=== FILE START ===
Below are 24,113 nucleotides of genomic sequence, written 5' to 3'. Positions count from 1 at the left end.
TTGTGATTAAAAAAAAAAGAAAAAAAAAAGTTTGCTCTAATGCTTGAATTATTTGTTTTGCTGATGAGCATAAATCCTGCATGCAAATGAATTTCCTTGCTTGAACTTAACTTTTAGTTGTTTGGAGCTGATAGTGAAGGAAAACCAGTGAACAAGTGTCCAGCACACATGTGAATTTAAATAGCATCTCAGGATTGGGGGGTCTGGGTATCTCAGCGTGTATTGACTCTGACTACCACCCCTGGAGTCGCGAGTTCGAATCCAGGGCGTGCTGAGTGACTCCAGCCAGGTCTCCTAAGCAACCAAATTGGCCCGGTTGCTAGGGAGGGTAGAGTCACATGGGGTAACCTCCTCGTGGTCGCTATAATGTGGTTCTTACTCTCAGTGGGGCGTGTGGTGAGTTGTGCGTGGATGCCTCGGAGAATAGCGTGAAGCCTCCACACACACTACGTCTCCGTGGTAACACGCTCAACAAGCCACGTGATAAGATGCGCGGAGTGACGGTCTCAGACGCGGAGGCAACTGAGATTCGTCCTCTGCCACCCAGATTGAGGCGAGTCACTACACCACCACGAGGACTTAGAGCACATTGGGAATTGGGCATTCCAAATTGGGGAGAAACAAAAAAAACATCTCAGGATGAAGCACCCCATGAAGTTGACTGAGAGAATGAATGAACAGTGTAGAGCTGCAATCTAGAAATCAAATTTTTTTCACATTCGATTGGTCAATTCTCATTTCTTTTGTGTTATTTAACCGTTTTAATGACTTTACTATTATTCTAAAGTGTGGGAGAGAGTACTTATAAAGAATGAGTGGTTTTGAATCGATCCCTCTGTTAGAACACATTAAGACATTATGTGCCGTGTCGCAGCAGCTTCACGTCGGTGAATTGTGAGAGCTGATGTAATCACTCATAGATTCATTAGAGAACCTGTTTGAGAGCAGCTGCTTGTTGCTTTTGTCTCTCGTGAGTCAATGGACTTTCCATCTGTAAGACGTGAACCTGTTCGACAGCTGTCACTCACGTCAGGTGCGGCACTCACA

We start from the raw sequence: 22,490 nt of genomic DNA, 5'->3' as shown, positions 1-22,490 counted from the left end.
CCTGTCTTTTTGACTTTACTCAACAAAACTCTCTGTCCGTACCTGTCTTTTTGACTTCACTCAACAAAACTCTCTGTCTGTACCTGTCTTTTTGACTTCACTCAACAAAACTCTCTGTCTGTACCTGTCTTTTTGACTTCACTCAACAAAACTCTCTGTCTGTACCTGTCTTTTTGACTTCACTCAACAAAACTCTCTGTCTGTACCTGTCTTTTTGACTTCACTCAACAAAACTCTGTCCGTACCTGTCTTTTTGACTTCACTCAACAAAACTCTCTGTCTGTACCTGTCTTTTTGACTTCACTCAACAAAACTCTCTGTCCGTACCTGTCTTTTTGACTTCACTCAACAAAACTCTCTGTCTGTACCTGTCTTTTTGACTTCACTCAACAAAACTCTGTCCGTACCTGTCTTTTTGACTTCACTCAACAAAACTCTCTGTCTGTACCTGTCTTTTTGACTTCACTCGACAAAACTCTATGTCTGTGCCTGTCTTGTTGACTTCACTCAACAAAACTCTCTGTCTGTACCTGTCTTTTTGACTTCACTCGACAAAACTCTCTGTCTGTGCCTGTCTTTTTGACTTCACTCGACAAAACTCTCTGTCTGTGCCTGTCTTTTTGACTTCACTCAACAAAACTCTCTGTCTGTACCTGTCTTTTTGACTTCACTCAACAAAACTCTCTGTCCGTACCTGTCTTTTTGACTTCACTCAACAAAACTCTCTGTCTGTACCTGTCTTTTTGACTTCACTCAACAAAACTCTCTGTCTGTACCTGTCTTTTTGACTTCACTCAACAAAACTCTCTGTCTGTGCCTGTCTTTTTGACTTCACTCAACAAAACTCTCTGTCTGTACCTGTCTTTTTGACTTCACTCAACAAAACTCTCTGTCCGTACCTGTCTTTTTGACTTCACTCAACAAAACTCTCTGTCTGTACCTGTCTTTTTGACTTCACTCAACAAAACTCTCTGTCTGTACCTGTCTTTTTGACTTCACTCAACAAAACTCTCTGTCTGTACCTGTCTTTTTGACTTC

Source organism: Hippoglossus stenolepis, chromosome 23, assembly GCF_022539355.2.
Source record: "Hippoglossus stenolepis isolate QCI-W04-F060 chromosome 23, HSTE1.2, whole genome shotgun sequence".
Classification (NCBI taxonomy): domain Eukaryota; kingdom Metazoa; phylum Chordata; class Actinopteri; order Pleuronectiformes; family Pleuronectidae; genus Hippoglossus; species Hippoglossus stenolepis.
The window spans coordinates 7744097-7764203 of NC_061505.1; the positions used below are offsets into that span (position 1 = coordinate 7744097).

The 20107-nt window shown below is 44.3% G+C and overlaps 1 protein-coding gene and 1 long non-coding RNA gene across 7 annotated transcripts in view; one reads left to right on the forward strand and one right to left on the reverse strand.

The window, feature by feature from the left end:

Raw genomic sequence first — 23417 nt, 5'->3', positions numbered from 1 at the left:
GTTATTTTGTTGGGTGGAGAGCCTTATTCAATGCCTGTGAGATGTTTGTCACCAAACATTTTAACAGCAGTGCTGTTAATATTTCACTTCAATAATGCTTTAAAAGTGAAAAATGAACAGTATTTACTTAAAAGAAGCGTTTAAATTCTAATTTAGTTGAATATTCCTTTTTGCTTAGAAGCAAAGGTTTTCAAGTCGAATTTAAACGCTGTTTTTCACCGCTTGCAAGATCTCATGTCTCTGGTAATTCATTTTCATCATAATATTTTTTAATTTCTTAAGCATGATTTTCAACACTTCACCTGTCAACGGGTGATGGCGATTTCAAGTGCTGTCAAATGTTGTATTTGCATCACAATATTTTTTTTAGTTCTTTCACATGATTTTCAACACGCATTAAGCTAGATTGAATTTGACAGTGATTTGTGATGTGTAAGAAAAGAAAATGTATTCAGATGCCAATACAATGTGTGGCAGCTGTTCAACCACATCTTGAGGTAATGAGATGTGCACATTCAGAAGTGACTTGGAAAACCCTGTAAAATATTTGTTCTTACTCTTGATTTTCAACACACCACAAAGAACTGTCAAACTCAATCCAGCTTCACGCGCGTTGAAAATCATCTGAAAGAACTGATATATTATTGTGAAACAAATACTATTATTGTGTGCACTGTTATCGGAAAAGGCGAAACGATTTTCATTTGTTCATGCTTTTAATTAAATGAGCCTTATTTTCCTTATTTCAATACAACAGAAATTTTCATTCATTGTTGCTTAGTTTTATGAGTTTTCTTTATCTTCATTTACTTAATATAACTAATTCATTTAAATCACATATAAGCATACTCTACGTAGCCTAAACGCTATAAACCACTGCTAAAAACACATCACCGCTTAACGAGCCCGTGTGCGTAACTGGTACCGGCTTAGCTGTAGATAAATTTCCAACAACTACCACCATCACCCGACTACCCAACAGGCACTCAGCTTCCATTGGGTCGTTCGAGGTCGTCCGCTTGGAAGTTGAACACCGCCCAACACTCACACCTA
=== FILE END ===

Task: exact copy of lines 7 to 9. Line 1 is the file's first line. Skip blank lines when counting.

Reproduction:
Classification (NCBI taxonomy): domain Eukaryota; kingdom Metazoa; phylum Chordata; class Actinopteri; order Pleuronectiformes; family Pleuronectidae; genus Hippoglossus; species Hippoglossus stenolepis.
The window spans coordinates 7744097-7764203 of NC_061505.1; the positions used below are offsets into that span (position 1 = coordinate 7744097).

The 20107-nt window shown below is 44.3% G+C and overlaps 1 protein-coding gene and 1 long non-coding RNA gene across 7 annotated transcripts in view; one reads left to right on the forward strand and one right to left on the reverse strand.